Katie May’s Death: neck manipulation or not?

Katie May’s Death: neck manipulation or not?
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When Snapchat sensation and Playboy model Katie May died unexpectedly this past February, the focus of attention moved from her plunging neckline to her neck.

Sadly, the 34-year-old suffered a lethal stroke a week after developing neck pain during a photo shoot, and a day after her third chiropractor visit for what she thought was (and may have been) a pinched nerve.

Initial tests showed that she had suffered a tear (“dissection”) in a vertebral artery. Any artery in the body can develop a dissection, but the arteries that course through the neck to feed the brain—an internal carotid on each side, and two vertebral arteries that course directly through the vertebrae of the neck—seem particularly susceptible.

Magnetic Resonance Angiogram of the Carotid and Vertebral Arteries
Magnetic Resonance Angiogram of the Carotid and Vertebral Arteries
Nuada Medical. Wellcome Images.

The tear allows blood to forcibly pry (“dissect”) its way between the thin inner lining of the artery, and the thicker, muscular, outer portion of the artery. If the subsequent swelling is large enough to restrict blood flow, a stroke can occur as downstream brain cells die from lack of oxygen. More commonly, the injury attracts a blood clot, which breaks loose, and then floats downstream until it plugs up an artery.

Last week the LA County Coroner confirmed the initial clinical findings. The autopsy report ruled May’s death accidental and listed three causes: stroke, vertebral artery dissection, and “blunt force injury of neck.”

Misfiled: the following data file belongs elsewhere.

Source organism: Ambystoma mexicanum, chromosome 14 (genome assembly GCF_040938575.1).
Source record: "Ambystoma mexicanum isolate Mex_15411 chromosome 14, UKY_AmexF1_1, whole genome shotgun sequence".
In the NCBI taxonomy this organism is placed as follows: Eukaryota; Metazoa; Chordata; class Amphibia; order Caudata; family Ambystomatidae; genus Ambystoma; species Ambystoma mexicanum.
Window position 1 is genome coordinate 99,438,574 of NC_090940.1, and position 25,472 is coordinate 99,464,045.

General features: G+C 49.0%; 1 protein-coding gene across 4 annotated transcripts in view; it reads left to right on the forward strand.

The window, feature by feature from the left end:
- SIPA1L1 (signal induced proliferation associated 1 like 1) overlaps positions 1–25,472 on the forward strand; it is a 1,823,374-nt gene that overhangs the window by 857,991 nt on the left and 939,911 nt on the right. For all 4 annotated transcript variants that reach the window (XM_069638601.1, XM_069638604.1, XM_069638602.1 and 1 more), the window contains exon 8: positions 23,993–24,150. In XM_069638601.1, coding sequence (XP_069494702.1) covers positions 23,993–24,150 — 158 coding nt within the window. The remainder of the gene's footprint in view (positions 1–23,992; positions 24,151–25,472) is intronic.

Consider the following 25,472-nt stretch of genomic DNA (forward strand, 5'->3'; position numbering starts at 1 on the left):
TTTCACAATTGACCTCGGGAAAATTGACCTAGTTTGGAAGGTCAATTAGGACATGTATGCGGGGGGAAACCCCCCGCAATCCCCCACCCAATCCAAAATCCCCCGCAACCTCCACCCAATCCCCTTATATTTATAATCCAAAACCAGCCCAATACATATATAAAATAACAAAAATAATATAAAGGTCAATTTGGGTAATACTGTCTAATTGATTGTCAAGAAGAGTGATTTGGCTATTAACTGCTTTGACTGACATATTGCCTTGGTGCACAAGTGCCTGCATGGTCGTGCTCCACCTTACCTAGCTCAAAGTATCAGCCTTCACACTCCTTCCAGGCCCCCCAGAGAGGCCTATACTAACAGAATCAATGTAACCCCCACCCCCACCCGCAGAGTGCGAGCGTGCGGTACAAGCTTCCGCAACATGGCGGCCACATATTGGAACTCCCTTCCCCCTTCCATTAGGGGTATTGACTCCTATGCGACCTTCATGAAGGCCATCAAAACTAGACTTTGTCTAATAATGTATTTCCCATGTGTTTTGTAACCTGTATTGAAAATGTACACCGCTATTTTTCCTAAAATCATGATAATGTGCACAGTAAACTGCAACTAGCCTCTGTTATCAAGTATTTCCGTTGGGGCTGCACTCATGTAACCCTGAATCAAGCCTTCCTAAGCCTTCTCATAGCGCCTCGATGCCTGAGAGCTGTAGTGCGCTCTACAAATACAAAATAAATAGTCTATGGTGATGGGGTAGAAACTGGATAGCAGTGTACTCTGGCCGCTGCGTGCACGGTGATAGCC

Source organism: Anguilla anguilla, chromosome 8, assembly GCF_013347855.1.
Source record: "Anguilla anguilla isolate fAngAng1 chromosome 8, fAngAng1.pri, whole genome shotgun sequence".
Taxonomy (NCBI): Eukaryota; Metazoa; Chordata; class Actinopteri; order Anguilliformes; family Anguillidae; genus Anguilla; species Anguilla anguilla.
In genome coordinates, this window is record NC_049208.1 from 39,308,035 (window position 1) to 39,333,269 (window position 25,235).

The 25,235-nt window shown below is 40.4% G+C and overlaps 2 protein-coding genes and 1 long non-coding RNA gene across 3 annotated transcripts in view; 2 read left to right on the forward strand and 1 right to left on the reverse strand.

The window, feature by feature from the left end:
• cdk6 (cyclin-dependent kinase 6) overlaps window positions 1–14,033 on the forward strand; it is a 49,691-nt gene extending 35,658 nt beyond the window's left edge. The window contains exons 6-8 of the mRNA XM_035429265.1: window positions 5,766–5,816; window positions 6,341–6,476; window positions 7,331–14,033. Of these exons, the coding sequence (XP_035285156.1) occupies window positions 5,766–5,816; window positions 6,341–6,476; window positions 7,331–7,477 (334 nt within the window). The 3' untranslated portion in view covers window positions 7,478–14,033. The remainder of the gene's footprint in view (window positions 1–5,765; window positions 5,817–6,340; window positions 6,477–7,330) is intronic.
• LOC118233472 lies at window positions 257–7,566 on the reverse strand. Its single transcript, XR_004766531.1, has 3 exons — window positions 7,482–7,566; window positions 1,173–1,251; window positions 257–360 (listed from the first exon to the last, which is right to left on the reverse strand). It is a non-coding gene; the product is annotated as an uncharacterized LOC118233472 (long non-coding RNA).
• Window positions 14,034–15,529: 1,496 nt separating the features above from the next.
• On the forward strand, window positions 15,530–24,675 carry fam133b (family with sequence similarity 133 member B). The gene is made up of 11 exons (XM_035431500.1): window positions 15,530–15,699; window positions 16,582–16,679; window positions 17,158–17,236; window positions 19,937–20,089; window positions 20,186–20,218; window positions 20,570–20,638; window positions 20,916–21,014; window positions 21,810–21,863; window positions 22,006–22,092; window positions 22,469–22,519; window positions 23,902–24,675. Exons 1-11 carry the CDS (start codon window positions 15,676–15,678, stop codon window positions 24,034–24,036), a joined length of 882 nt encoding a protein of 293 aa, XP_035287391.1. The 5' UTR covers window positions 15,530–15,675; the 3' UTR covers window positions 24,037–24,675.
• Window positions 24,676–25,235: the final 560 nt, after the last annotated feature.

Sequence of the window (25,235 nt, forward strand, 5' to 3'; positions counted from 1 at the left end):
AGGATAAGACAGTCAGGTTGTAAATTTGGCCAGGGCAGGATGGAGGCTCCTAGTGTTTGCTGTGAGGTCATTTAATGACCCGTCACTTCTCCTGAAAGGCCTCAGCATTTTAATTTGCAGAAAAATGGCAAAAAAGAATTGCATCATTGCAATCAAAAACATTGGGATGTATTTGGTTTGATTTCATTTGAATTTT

Although the words “chiropractic manipulation” don’t appear on the report, a flurry of press coverage questioned the causality, and a report in People quoted a spokesperson from the coroner’s office as saying the star died as a result of an injury sustained during a “neck manipulation by a chiropractor.”

And here’s where things get a little tricky. Arterial dissections typically involve either rotating the head, or moving the head backwards. They can occur in high-impact trauma, but in many cases, the possible precipitating event seems very minor. A New England Journal of Medicine review article lists potential inciting events as painting a ceiling, coughing, sneezing, vomiting, practicing yoga, finishing off a drink (a “bottoms-up dissection”), and getting your hair done (a “beauty-parlor stroke”).

It’s unclear why such relatively innocuous, fairly routine movements might suddenly have such serious consequences. May reportedly said her neck pain began after a photo shoot that required her to maintain an awkward pose. It’s possible that that’s what triggered her dissection, not the visit to the chiropractor.

Sometimes even the experts can’t be definitive. In 2014, the American Heart Association and the American Stroke Association released a consensus statement titled, “Neck Manipulation May Be Associated with Stroke.” Although studies show that neck manipulation is associated with an increased risk of arterial dissection, it’s hard to know how many of those folks went to the chiropractor looking for pain relief from symptoms that were—unbeknownst to them—from an arterial dissection.

What are the symptoms of an arterial dissection? That depends on which artery is affected and to what degree, but headache and neck or facial pain are the most common initial symptoms. Some people can hear a pulsatile ringing in their ears, or will notice that they have a droopy eyelid on the same side as the headache. Dissections of the vertebral artery, like Katie May’s, can be more subtle and seem like a muscle pull.

Stroke symptoms such as loss of vision or double vision, localized weakness, slurred speech, and dizziness typically develop several hours to days after the headache and pain. A pinched nerve or a slipped disc won’t give you those symptoms, so it’s off to the emergency room, not the chiropractor.

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